Metabolic Network Dynamics: Properties and Principles

  • Neema Jamshidi
  • Bernhard Ø. Palsson


The growth in size and complexity of kinetic models has stagnated since the late 1980s. To date this has been because the approaches used for building models required detailed measurements of kinetic parameters that is resource and energy intensive. Furthermore these measurements have been carried out in vitro, whose conditions generally do not reflect the in vivo conditions which are of interest. Genome sequencing in conjunction with bibliomic data enabled the construction of genome-scale stoichiometric models. With the fields of proteomics and more recently metabolomics rapidly advancing at an accelerated rate, there are opportunities to construct genome-scale kinetic models. In this chapter we discuss the key matrices: the stoichiometric and gradient matrices, that are required to construct genome-scale kinetic models and we expound upon their key properties and important considerations in biological dynamics. Analysis of biological dynamics and time scale separation can lead to modularization of a network through identification of groups of pooled metabolites. This modularization can help simplify what is otherwise a complex set of interactions. We illustrate some of these properties through consideration of a model of one-carbon metabolism in humans.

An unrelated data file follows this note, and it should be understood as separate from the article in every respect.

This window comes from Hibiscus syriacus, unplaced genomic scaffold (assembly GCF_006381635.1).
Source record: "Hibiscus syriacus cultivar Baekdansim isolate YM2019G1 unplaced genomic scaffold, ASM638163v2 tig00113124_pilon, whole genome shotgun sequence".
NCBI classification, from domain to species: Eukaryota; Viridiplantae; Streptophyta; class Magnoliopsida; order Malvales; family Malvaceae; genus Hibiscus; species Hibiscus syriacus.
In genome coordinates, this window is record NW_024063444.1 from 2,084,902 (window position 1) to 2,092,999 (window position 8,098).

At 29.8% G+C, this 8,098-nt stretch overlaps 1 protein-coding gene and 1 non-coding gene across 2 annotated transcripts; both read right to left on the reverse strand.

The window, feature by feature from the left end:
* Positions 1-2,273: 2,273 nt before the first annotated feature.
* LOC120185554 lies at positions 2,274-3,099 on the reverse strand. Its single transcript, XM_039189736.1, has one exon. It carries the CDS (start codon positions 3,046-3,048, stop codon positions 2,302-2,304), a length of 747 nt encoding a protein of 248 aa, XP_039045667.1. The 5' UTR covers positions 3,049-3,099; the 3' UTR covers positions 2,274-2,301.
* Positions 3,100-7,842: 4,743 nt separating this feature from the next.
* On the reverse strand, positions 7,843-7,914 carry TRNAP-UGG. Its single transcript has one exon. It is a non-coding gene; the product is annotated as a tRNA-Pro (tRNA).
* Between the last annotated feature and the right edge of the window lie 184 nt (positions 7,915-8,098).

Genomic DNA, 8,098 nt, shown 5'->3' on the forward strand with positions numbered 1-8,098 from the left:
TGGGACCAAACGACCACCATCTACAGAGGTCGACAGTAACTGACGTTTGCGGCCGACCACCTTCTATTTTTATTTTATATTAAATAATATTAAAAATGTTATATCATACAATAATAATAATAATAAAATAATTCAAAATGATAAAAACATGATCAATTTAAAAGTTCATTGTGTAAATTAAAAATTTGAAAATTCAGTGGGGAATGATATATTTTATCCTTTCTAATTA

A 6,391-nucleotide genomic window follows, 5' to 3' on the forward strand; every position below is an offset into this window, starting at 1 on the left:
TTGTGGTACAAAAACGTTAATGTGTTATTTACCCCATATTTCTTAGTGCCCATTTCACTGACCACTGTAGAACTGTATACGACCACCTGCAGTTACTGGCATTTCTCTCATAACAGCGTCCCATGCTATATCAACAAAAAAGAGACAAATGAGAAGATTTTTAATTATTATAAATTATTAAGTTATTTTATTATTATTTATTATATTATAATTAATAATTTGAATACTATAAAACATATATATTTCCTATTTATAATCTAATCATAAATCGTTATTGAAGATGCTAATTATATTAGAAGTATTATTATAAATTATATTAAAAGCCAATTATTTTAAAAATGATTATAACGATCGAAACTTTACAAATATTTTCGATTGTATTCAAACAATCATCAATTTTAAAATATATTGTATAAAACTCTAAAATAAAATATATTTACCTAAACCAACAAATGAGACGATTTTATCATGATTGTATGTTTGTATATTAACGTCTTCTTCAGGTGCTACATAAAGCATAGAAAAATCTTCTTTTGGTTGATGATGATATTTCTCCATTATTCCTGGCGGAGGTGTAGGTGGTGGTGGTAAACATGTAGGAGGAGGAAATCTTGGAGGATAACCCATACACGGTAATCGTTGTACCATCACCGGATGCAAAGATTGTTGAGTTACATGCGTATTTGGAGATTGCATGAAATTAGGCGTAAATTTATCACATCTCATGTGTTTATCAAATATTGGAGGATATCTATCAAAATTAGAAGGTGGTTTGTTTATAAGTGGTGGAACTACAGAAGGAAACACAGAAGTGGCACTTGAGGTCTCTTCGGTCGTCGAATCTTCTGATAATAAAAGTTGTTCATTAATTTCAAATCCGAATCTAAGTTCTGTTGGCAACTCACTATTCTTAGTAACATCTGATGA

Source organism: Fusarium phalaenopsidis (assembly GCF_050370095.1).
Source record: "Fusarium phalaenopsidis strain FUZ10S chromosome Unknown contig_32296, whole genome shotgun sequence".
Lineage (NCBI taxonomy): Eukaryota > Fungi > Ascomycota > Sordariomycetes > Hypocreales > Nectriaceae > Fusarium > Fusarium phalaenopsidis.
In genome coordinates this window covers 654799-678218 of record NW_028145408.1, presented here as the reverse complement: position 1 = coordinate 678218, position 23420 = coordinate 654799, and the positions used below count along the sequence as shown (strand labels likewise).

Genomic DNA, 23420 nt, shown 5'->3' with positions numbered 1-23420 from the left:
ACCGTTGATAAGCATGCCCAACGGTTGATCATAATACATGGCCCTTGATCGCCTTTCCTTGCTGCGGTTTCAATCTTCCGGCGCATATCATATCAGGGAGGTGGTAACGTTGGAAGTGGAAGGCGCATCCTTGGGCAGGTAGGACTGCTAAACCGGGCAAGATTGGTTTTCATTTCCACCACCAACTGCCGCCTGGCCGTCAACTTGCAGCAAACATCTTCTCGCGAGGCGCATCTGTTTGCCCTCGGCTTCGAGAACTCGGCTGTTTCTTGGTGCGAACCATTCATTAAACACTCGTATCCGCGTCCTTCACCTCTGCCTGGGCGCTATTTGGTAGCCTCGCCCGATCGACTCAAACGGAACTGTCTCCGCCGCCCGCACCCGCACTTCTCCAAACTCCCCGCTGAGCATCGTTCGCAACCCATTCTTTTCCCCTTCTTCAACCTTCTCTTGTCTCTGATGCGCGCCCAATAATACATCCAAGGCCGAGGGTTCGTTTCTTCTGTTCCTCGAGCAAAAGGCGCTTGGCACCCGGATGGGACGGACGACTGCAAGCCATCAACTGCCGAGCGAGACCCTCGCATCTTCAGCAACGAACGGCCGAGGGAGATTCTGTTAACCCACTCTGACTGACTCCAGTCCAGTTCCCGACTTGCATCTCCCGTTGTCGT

Metabolic Network Null Space Biological Network Jacobian Matrice Slow Time Scale 
These keywords were added by machine and not by the authors. This process is experimental and the keywords may be updated as the learning algorithm improves.


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Copyright information

© Springer Science+Business Media, LLC 2011

Authors and Affiliations

  1. 1.Department of BioengineeringUniversity of California, San DiegoLa JollaUSA

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